No­bel-win­ning writer Naipaul dies

San Antonio Express-News (Sunday) - - Nation & World -

V.S. Naipaul, a No­bel lau­re­ate who doc­u­mented the mi­gra­tions of peo­ples, the un­rav­el­ing of the British Em­pire, the ironies of ex­ile and the clash be­tween be­lief and un­be­lief in 14 of­ten un­spar­ing nov­els and as many works of non­fic­tion, died Satur­day in Lon­don. He was


The As­so­ci­ated Press, cit­ing a state­ment from his fam­ily, said Naipaul died at his home.

His wife, Nadira Naipaul, told the AP that he was “a gi­ant in all that he achieved, and he died sur­rounded by those he loved, hav­ing lived a life which was full of won­der­ful cre­ativ­ity and en­deavor.”

In many ways em­body­ing the con­tra­dic­tions of the post­colo­nial world, Naipaul was born of In­dian an­ces­try in Trinidad, went to Ox­ford Univer­sity on a schol­ar­ship and lived the rest of his life in Eng­land, where he forged one of the most il­lus­tri­ous lit­er­ary ca­reers of the past half cen­tury. He was knighted in 1990.

Com­pared in his life­time to Con­rad, Dick­ens and Tol­stoy, he was also a light­ning rod for crit­i­cism, par­tic­u­larly by those who read his por­tray­als of Third World dis­ar­ray as apolo­gies for colo­nial­ism.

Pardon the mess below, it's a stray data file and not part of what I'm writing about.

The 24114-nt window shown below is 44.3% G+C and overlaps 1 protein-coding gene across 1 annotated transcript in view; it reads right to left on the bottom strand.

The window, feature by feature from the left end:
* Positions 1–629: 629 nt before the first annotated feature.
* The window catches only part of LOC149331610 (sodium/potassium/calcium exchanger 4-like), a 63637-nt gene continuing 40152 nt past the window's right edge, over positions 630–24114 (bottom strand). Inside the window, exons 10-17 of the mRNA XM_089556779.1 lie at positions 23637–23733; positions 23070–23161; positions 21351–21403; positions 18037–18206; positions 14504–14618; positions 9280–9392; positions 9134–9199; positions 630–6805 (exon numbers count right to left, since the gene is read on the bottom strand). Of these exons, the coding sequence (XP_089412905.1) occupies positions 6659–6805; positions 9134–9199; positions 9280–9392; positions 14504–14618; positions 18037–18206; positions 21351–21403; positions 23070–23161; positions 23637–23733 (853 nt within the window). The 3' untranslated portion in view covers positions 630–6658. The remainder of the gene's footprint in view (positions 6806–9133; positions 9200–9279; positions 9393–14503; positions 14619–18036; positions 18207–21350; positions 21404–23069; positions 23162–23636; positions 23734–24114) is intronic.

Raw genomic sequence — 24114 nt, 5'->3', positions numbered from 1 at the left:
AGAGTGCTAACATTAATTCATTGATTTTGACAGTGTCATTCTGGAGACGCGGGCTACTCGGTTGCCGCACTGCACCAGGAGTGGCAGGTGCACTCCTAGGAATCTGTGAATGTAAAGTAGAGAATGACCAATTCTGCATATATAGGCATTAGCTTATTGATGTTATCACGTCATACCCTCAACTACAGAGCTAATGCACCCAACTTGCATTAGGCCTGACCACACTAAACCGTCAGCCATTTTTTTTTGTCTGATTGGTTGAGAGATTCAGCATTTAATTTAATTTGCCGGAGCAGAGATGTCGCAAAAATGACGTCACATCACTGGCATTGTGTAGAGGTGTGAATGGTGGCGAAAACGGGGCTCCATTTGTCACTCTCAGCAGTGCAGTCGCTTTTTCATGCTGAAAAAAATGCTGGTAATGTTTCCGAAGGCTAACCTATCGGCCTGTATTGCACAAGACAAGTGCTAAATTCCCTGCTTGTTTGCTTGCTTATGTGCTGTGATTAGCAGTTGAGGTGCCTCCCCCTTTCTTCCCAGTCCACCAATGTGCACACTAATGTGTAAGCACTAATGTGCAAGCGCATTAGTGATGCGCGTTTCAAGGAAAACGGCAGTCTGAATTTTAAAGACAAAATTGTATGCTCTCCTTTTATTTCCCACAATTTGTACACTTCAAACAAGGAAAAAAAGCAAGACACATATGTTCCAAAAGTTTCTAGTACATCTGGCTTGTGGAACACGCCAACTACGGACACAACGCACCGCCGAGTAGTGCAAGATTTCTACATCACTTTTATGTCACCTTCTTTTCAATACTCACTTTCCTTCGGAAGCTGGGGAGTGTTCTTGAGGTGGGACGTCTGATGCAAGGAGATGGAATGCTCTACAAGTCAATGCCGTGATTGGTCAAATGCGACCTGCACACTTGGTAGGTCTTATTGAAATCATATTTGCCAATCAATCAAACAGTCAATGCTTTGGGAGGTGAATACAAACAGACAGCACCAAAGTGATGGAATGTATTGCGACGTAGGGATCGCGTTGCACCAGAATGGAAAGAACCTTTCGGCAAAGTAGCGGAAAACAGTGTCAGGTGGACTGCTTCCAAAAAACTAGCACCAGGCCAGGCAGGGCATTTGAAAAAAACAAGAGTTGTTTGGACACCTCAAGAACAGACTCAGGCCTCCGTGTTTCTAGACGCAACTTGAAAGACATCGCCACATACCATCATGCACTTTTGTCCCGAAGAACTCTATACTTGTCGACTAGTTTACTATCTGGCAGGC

Yet Naipaul ex­empted nei­ther col­o­nizer nor col­o­nized from his scru­tiny. He wrote of the ar­ro­gance and self-ag­gran­dize­ment of the col­o­niz­ers, yet ex­posed the self-de­cep­tion and eth­i­cal am­bi­gu­i­ties of the lib­er­a­tion move­ments that swept across Africa and the Caribbean in their wake. He brought to his work mo­ral ur­gency and a nov­el­ist’s at­ten­tive­ness to in­di­vid­ual lives and tri­umphs.

Naipaul per­son­i­fied a sense of dis­place­ment. Hav­ing left be­hind the cir­cum­scribed world of Trinidad, he was never en­tirely rooted in Eng­land. In award­ing him the No­bel Prize in lit­er­a­ture in 2001, the Swedish Acad­emy de­scribed him as “a lit­er­ary cir­cum­nav­i­ga­tor, only ever re­ally at home in him­self, in his inim­itable voice.”

Yet his ex­is­ten­tial home­less­ness was as much willed as fated. Al­though he spent his lit­er­ary ca­reer min­ing his ori­gins, Naipaul re­sisted the idea of be­ing tethered to a hy­phen or a par­tic­u­lar eth­nic or re­li­gious iden­tity. He once left a pub­lisher when he saw him­self listed in the cat­a­log as a “West In­dian nov­el­ist.”

Au­thor V.S. Naipaul, who lived in Eng­land, was a staunch de­fender of Western civ­i­liza­tion.

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